Each year, I find myself reminding clients to check that their backups are including new databases. The main system I work with has a new database for each year. Add into that the test and development environments, and the addition to the daily/weekly backups, and you can imagine how much data you suddenly need to take care of. A lot!
With the unprecedented times we are currently living in, there is more risk than ever of databases being created by users without the permission of those responsible for backups.
This time of year also allows us to ask the question of how many of our “old” databases we need keep. Can some be taken offline to aid system performance or be deleted altogether? Perhaps the addition of more data to our daily backups can be offset by removing now redundant data from past years?
I used to battle weekly for storage space on physical backup tapes, finding myself constantly chasing where new databases had appeared from. Right now, I look back and think okay, so I’m at home working, the users are at home working, I don’t always know when or why a new database will appear when we we’re all in the same workplace, so how am I going to know now! How can I know which databases are temporary, which need backups and how often those backups are needed? Yes, there is some amazing technology around now to handle all of this for us, but that doesn’t escape the problem of what is needed to be kept and for how long. That still needs input from the users and system administrators.
Another problem we see a lot of is space running out on servers. Sometimes a database is created with options that don’t reflect the backup strategy. An example of this is database logs which are very useful in rolling back a database to a certain point in time. If we recover from a major system failure, we could put the database back to a point in time based on the log data we have. But what if we have a different backup strategy that allows us to do the same thing using another mechanism? Then we don’t need those logs. Without proper management, log files can eat up all the available disk space on a server, resulting in that server crashing. Just writing that sends shivers through me. I have seen that occur too many times.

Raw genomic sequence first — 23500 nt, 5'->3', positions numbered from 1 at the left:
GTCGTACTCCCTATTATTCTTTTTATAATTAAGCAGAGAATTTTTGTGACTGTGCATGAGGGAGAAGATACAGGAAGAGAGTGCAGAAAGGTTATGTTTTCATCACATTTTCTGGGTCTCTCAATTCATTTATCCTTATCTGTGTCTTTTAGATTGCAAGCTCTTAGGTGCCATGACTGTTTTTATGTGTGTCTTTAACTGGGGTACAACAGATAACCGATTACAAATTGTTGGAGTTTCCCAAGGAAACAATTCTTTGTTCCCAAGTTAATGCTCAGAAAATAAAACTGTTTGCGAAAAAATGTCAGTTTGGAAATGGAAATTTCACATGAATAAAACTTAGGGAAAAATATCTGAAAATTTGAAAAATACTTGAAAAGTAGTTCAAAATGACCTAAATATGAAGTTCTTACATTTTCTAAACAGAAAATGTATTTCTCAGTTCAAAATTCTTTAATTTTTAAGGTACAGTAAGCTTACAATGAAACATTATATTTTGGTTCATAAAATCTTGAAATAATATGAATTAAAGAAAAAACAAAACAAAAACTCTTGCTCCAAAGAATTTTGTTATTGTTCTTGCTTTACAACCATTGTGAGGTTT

This thought takes me to another topic, Disaster Recovery. What happens if the worst happens? What systems are key for our operation? How much data can we afford to lose?
The latter is a particularly interesting conversation to be had with users. We all happily key data in, making changes to documents and databases, and we simply expect that, if the system fails, we won’t lose anything. Hmm. Okay. But we don’t always have the technology, let alone hardware, to make that completely possible. And even if we did, it won’t cover all our data.
Let us take the main system I work with, a scheduling application for lessons and meetings. On a typical day a user would be tweaking data at best, but at certain times of the year, like now, they will be building a whole new year’s worth of scheduled lessons. So how much they can afford to lose will depend on which system and database we are talking about. For some systems, it could be the difference between staying open for business or not.
I would like to end this blog, if I may, with a list of advice based on my own experiences and given the situation right now, where the connection between system administrators and their users is more disconnected than usual. The following is a list of things you should be asking:
- Are users able to create new databases?
- How do you monitor the size of your backups?
- What databases can be moved offline or deleted?
- Do you need database logging? (If yes, how is this managed?)
- Are there any new aspects of the system going live which will impact the amount of data you hold?
- When did you last review your Disaster Recovery plan?
- Have any systems become more urgent since the the last time you checked?
- How much data can you afford to lose, system by system?
- Do you regularly test recovery of databases from your backups?